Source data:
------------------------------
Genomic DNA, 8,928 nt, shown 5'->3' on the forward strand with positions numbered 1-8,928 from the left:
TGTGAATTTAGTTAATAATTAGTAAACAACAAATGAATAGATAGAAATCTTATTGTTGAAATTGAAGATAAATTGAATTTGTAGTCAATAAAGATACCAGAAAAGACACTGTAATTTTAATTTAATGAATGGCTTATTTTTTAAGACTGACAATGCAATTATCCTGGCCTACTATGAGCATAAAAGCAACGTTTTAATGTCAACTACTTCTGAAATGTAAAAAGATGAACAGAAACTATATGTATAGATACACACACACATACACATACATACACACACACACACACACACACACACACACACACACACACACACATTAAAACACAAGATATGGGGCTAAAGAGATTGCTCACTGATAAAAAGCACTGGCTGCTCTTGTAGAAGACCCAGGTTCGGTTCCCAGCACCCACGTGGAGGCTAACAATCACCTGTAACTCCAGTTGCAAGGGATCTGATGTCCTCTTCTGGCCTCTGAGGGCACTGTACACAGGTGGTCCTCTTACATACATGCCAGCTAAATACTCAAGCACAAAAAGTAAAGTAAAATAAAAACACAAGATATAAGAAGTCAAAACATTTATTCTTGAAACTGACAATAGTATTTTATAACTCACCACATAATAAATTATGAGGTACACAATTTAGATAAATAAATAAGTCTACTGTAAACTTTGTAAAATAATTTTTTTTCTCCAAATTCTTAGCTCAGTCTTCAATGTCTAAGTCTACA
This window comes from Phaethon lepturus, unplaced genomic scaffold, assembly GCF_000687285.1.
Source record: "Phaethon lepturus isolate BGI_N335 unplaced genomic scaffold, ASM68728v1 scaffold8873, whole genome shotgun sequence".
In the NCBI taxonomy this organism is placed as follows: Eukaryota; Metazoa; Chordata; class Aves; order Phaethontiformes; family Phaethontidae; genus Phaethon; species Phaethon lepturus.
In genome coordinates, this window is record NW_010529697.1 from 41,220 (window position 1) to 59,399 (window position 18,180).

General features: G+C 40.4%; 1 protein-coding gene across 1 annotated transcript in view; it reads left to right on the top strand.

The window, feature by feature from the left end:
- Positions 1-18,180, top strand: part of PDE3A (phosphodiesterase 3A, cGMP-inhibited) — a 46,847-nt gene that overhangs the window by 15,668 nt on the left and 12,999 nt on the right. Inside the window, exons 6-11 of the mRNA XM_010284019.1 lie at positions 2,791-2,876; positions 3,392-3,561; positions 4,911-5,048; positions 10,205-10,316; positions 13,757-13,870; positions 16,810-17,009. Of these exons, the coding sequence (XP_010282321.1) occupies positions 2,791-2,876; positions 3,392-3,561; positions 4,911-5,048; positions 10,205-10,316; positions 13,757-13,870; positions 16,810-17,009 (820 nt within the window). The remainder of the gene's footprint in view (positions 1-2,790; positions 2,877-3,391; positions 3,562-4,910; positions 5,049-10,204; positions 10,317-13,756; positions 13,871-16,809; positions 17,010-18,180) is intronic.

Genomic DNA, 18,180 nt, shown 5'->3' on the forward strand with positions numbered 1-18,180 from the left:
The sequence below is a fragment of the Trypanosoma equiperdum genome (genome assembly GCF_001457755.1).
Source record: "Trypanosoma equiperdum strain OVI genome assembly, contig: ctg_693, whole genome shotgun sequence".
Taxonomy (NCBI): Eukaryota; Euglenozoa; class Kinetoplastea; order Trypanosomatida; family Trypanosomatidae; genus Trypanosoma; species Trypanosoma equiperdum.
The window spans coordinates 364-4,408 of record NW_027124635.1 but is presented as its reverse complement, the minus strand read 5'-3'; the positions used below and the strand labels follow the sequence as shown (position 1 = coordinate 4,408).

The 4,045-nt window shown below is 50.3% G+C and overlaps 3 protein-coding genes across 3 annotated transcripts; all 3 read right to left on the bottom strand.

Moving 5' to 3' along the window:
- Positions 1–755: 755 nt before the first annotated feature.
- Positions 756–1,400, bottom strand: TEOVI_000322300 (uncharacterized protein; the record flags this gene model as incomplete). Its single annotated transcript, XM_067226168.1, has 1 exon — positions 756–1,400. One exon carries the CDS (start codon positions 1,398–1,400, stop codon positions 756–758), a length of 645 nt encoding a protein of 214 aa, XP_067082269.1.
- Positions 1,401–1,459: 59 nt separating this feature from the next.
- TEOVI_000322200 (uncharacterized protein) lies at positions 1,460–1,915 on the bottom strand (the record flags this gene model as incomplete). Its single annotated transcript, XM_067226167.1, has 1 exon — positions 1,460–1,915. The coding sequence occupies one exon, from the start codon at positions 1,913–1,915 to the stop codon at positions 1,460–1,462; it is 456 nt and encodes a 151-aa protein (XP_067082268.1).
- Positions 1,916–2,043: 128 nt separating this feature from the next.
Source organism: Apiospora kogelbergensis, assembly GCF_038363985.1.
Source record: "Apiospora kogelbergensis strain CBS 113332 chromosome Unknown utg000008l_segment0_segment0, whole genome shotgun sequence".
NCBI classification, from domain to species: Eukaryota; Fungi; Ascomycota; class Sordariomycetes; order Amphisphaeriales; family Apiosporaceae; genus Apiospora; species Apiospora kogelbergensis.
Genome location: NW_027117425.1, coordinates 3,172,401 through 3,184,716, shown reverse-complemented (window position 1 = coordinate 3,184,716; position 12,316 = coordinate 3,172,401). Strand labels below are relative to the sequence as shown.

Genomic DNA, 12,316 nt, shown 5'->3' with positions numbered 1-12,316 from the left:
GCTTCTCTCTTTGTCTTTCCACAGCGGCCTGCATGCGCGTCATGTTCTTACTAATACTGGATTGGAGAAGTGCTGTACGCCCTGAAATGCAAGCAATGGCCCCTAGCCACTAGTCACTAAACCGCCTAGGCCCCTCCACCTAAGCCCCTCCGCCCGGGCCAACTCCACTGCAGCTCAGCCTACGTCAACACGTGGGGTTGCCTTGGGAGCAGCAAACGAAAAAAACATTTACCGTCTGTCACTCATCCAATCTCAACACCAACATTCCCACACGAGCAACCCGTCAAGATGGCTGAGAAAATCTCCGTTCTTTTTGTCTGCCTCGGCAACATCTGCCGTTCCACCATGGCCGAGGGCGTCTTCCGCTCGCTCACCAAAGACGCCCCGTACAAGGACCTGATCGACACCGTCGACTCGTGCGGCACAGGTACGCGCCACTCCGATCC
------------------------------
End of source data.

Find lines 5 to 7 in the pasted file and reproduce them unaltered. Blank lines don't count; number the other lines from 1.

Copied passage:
In the NCBI taxonomy this organism is placed as follows: Eukaryota; Metazoa; Chordata; class Aves; order Phaethontiformes; family Phaethontidae; genus Phaethon; species Phaethon lepturus.
In genome coordinates, this window is record NW_010529697.1 from 41,220 (window position 1) to 59,399 (window position 18,180).

General features: G+C 40.4%; 1 protein-coding gene across 1 annotated transcript in view; it reads left to right on the top strand.